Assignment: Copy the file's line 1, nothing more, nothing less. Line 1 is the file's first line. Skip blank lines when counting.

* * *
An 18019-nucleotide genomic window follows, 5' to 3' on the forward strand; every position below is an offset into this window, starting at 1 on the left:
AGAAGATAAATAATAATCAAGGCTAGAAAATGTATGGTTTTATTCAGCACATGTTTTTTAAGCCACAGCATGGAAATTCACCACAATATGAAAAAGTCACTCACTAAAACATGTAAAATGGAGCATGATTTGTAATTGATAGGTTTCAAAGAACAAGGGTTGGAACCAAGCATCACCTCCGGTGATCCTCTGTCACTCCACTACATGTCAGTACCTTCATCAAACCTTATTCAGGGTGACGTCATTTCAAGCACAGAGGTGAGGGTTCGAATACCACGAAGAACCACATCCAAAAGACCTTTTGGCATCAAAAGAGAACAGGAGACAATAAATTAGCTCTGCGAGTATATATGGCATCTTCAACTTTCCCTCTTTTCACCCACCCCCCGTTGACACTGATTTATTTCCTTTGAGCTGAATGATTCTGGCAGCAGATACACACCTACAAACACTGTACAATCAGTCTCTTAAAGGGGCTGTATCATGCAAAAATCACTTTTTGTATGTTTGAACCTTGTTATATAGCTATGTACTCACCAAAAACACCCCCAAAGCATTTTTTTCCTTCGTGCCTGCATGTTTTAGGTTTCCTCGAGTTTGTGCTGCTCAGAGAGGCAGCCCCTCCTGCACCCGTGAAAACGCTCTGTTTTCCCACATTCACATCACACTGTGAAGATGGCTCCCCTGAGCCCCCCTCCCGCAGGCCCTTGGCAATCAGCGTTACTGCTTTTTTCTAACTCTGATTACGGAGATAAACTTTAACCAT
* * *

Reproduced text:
An 18019-nucleotide genomic window follows, 5' to 3' on the forward strand; every position below is an offset into this window, starting at 1 on the left: